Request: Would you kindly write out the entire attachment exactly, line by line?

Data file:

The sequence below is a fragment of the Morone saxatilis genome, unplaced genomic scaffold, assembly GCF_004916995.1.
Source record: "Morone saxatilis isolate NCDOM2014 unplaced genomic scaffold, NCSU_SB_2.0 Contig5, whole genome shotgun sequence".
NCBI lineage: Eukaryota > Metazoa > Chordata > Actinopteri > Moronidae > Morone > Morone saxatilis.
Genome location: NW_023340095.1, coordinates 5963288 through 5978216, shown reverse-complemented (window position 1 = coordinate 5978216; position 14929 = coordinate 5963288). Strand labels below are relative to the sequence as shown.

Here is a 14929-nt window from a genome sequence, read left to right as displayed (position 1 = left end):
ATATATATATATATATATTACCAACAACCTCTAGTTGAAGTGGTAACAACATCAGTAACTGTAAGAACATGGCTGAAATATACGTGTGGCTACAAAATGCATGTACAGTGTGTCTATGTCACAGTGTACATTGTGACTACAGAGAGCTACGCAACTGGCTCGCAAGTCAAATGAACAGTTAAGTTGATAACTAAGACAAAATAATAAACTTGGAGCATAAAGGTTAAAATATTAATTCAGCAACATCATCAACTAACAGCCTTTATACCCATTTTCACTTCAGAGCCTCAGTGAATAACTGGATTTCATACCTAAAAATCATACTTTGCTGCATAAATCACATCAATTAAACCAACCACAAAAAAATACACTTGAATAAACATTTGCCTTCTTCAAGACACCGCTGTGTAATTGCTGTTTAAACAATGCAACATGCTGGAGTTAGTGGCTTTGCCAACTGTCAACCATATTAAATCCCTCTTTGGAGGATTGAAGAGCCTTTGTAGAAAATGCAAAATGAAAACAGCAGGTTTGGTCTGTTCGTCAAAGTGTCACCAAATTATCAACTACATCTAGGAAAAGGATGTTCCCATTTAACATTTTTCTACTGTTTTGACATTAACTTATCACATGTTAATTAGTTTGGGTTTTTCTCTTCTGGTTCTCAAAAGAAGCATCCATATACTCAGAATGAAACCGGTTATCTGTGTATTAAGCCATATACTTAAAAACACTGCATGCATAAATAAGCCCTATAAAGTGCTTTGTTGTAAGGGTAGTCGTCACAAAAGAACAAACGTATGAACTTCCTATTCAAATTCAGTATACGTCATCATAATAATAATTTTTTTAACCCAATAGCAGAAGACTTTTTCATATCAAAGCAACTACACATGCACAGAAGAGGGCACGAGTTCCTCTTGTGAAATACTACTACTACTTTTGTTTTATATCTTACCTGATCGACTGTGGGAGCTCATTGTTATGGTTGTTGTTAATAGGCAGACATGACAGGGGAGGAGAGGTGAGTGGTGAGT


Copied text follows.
The sequence below is a fragment of the Morone saxatilis genome, unplaced genomic scaffold, assembly GCF_004916995.1.
Source record: "Morone saxatilis isolate NCDOM2014 unplaced genomic scaffold, NCSU_SB_2.0 Contig5, whole genome shotgun sequence".
NCBI lineage: Eukaryota > Metazoa > Chordata > Actinopteri > Moronidae > Morone > Morone saxatilis.
Genome location: NW_023340095.1, coordinates 5963288 through 5978216, shown reverse-complemented (window position 1 = coordinate 5978216; position 14929 = coordinate 5963288). Strand labels below are relative to the sequence as shown.

Here is a 14929-nt window from a genome sequence, read left to right as displayed (position 1 = left end):
ATATATATATATATATATTACCAACAACCTCTAGTTGAAGTGGTAACAACATCAGTAACTGTAAGAACATGGCTGAAATATACGTGTGGCTACAAAATGCATGTACAGTGTGTCTATGTCACAGTGTACATTGTGACTACAGAGAGCTACGCAACTGGCTCGCAAGTCAAATGAACAGTTAAGTTGATAACTAAGACAAAATAATAAACTTGGAGCATAAAGGTTAAAATATTAATTCAGCAACATCATCAACTAACAGCCTTTATACCCATTTTCACTTCAGAGCCTCAGTGAATAACTGGATTTCATACCTAAAAATCATACTTTGCTGCATAAATCACATCAATTAAACCAACCACAAAAAAATACACTTGAATAAACATTTGCCTTCTTCAAGACACCGCTGTGTAATTGCTGTTTAAACAATGCAACATGCTGGAGTTAGTGGCTTTGCCAACTGTCAACCATATTAAATCCCTCTTTGGAGGATTGAAGAGCCTTTGTAGAAAATGCAAAATGAAAACAGCAGGTTTGGTCTGTTCGTCAAAGTGTCACCAAATTATCAACTACATCTAGGAAAAGGATGTTCCCATTTAACATTTTTCTACTGTTTTGACATTAACTTATCACATGTTAATTAGTTTGGGTTTTTCTCTTCTGGTTCTCAAAAGAAGCATCCATATACTCAGAATGAAACCGGTTATCTGTGTATTAAGCCATATACTTAAAAACACTGCATGCATAAATAAGCCCTATAAAGTGCTTTGTTGTAAGGGTAGTCGTCACAAAAGAACAAACGTATGAACTTCCTATTCAAATTCAGTATACGTCATCATAATAATAATTTTTTTAACCCAATAGCAGAAGACTTTTTCATATCAAAGCAACTACACATGCACAGAAGAGGGCACGAGTTCCTCTTGTGAAATACTACTACTACTTTTGTTTTATATCTTACCTGATCGACTGTGGGAGCTCATTGTTATGGTTGTTGTTAATAGGCAGACATGACAGGGGAGGAGAGGTGAGTGGTGAGT